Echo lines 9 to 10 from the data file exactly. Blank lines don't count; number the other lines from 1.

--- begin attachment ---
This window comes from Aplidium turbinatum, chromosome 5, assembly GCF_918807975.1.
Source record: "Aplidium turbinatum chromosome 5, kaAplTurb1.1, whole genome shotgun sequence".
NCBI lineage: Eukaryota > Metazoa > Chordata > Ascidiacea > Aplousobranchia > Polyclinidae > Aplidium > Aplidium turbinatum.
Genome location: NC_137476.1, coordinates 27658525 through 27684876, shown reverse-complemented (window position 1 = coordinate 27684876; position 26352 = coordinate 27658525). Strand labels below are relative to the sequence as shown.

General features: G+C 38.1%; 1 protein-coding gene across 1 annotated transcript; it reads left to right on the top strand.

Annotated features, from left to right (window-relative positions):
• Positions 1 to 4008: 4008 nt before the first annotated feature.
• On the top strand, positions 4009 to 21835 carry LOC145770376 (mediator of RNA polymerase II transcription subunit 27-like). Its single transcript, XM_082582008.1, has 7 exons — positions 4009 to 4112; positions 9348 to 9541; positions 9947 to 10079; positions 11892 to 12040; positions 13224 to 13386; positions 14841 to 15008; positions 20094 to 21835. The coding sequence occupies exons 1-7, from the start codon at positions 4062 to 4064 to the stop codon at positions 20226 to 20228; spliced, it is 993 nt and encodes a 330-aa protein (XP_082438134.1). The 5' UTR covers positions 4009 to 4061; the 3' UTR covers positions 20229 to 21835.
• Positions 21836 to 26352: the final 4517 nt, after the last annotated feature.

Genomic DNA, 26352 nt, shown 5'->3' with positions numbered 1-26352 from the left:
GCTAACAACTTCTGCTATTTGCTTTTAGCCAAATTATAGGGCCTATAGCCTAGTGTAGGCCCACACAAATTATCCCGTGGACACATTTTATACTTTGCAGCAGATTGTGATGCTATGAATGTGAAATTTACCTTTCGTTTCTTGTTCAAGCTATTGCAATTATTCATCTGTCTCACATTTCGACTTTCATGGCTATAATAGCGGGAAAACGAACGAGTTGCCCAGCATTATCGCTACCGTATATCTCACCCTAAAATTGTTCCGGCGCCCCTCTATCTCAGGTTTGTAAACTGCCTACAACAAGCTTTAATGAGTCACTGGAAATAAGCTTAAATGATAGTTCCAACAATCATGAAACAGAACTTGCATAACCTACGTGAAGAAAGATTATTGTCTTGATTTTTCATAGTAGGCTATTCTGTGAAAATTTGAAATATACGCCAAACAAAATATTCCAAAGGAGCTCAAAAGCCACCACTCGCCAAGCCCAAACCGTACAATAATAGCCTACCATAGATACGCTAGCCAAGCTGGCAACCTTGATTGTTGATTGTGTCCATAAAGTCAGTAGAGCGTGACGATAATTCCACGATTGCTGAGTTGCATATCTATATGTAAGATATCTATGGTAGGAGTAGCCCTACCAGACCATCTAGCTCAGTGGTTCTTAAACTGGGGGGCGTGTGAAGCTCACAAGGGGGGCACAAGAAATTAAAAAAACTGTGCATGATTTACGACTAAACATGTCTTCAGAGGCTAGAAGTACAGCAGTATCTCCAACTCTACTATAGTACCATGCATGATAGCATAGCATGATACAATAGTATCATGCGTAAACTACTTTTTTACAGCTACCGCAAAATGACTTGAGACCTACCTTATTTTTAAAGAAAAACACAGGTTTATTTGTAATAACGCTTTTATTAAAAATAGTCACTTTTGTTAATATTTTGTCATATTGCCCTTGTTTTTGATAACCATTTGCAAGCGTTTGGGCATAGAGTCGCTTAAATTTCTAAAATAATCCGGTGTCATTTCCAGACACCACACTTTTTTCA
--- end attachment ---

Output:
• Positions 21836 to 26352: the final 4517 nt, after the last annotated feature.

Genomic DNA, 26352 nt, shown 5'->3' with positions numbered 1-26352 from the left: